New answers tagged ruby-on-rails
You should go to app directory: cd ~/app-root/repo/ then you can run rake commands (e.g. rake db:migrate). You can go to Rails console by running: rails console
Fixed by running: sudo env PATH=$PATH bundle exec rails s -e production -p 80
The ELB will not hit your domain name, it'll hit your IP address. Test curl -I https://my.**IP**.goes.here/__status__ to verify your status check works properly - it'll hit the default vhost. edit: Per your updated results, your server is redirecting your HTTP accesses to HTTPS. ELB doesn't consider a 301 a success, so it's treating it as a failure. Exempt ...
Assuming you're using Apache, create separate virtual host definitions for each "app". For example: <VirtualHost app1.arturo.com:80> ServerName app1.arturo.com DocumentRoot /var/www/sites/app1.arturo.com/public </VirtualHost> [...] <VirtualHost app5.arturo.com:80> ServerName app5.arturo.com DocumentRoot ...
Yes, Rails can do it inside controllers, see docs for details: class PostsController < ApplicationController http_basic_authenticate_with name: "dhh", password: "secret", except: :index def index render plain: "Everyone can see me!" end def edit render plain: "I'm only accessible if you know the password" end end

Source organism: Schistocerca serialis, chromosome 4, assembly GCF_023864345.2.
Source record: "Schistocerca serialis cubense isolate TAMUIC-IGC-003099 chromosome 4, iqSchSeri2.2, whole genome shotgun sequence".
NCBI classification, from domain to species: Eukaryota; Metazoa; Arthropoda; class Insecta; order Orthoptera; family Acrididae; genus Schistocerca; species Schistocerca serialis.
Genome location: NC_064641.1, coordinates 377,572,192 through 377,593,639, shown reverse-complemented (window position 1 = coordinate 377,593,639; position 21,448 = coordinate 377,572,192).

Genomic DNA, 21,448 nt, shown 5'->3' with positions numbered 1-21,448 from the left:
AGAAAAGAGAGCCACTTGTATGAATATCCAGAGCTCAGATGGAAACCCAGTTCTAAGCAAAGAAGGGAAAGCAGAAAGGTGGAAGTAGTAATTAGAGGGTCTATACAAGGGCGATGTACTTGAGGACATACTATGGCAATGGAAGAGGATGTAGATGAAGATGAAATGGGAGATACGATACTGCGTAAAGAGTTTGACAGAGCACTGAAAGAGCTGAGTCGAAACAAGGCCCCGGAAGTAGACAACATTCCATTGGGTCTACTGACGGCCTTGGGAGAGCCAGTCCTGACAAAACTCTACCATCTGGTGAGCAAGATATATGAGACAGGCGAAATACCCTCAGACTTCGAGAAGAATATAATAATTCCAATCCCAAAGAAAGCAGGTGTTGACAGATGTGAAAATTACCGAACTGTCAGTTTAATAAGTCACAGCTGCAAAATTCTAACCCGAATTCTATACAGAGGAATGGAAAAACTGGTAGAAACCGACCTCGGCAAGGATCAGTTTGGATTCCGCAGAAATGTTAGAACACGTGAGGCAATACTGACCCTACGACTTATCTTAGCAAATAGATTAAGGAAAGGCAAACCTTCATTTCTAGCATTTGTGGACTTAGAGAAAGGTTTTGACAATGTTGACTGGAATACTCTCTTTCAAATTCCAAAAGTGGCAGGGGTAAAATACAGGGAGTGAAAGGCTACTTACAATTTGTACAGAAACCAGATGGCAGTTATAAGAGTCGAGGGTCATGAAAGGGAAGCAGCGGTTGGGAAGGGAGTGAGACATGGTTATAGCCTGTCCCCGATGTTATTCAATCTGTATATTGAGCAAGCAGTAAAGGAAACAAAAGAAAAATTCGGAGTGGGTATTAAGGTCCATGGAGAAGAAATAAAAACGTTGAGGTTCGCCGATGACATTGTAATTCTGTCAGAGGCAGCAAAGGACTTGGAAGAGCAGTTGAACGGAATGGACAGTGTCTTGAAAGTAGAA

I managed to solve the problem. The problem is that nginx can't read /tmp/unicorn.rails_app.sock since PrivateTmp=true in /etc/systemd//system/multi-user.target.wants/nginx.service These are what I dit. Created directory for unicorn socket mkdir /var/run/unicorn chown rails:rails /var/run/unicorn chmod 755 /var/run/unicorn Modified nginx.conf upstream ...
The general principle at work here is called "service discovery". There are any number of different ways of achieving it. Here are a few: Query the EC2 APIs for the list of machines in the group at any particular time. Have the machines register themselves in DNS (via any number of means) against a common RR name; when you retrieve the records for that ...
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